• Alexis Denisof is a frequent collaborator. In addition to playing Wesley on Buffy and Angel, he had a surprise voiceover in The Avengers (as Thanos's right hand man The Other) and is Benedick in Whedon's Much Ado About Nothing.
    • Jeremy Renner, who plays Clint "Hawkeye" Barton in The Avengers, previously played a vampire on Angel way back in 2000.
    • Gnarl, the Gentleman, the Ubervamp, and the Prince of Lies were all the same guy: Camden Toy.
    • Andy Umberger was D'Hoffryn on Buffy, a crazy psychosurgeon on Angel, and an Alliance Captain in the Firefly pilot.
  • Put on a Bus: Numerous characters, but most notably Kitty Pryde during his run on Astonishing X-Men. Particularly shocking, considering how much he loved the character ( she's often cited as an inspiration for Buffy). Obviously, another writer undid it. But still...
  • Screwed by the Network: Arguably considered the Trope Codifier by many, the most notable of this being Firefly.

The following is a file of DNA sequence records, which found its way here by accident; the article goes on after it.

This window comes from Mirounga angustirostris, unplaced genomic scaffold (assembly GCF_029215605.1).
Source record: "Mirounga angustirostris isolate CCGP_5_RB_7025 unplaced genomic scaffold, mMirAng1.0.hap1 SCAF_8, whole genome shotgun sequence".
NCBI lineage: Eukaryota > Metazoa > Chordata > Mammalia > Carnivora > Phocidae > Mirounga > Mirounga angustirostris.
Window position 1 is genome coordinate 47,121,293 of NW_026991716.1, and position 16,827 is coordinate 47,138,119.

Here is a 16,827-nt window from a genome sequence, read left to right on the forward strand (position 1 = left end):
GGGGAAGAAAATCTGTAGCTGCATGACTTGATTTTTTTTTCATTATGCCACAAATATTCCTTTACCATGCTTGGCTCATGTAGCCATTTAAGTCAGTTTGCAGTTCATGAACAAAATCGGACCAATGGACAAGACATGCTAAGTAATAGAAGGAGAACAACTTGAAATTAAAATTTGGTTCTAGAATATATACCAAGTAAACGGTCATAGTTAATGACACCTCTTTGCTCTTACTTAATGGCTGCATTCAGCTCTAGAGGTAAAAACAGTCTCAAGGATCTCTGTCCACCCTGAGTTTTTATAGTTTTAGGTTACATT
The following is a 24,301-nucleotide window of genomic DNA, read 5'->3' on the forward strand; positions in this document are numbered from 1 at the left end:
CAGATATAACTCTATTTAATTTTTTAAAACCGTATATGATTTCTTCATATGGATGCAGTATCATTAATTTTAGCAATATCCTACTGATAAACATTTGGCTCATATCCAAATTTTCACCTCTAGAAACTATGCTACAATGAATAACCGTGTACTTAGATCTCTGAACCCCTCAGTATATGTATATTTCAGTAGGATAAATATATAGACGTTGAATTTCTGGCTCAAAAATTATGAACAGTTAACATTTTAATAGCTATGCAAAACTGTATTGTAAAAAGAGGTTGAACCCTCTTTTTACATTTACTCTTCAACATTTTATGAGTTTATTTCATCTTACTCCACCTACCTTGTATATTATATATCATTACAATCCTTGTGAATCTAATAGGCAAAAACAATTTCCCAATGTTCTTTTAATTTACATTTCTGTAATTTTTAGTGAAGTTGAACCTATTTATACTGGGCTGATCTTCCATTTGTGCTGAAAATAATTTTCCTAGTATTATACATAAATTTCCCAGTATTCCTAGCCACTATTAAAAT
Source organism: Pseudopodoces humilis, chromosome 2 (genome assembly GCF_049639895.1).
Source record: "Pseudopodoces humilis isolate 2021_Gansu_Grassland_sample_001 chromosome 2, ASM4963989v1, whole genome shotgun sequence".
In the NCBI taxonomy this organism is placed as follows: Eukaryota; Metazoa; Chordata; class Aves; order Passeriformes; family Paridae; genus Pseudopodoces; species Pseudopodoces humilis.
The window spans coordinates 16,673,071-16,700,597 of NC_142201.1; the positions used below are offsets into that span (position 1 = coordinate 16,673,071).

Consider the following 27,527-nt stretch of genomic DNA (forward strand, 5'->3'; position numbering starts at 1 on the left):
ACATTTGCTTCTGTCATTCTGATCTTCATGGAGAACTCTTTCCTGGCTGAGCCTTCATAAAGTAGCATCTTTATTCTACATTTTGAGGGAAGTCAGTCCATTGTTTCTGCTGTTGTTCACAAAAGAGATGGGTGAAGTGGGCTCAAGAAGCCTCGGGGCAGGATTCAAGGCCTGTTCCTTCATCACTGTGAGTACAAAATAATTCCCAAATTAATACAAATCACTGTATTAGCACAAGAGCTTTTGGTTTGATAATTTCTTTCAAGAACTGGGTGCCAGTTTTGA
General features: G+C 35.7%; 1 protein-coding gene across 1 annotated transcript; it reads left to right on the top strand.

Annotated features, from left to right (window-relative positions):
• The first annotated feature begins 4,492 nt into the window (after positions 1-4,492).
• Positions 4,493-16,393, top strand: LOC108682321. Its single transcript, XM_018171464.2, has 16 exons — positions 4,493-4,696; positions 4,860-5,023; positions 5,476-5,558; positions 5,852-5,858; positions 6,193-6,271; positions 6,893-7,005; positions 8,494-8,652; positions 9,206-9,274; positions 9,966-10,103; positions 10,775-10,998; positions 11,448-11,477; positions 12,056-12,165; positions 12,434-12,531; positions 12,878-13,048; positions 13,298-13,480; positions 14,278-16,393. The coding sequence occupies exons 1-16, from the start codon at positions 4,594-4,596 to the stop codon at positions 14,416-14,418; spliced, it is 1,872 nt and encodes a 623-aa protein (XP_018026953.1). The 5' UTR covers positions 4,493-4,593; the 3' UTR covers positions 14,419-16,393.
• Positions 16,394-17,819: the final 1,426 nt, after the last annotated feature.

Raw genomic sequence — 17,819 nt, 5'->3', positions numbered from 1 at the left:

• Straw Misogynist: At least one in each of his television shows. Even for the short-lived Firefly. And as to be expected, they all suffer violent deaths at the hands of women.
  • Stuffed in The Fridge: This guy has more people in his fridge than Jeffrey Dahmer, one of the biggest kill counts in TV history. When someone asked him why he killed off so many women, he replied "My personal life is not on trial here!"
  • Too Happy to Live: Everything Whedon writes. If fans see a happy character, they know bad things are coming. Funnily enough, this happened to an entire series (Firefly) for Whedon.
  • Trolling Creator: His constant killing and breaking all of his sweet lovable characters definitely makes him one.
  • Waif Fu: He's very fond of this.
  1. Well, first he'll make them, then he'll kill them.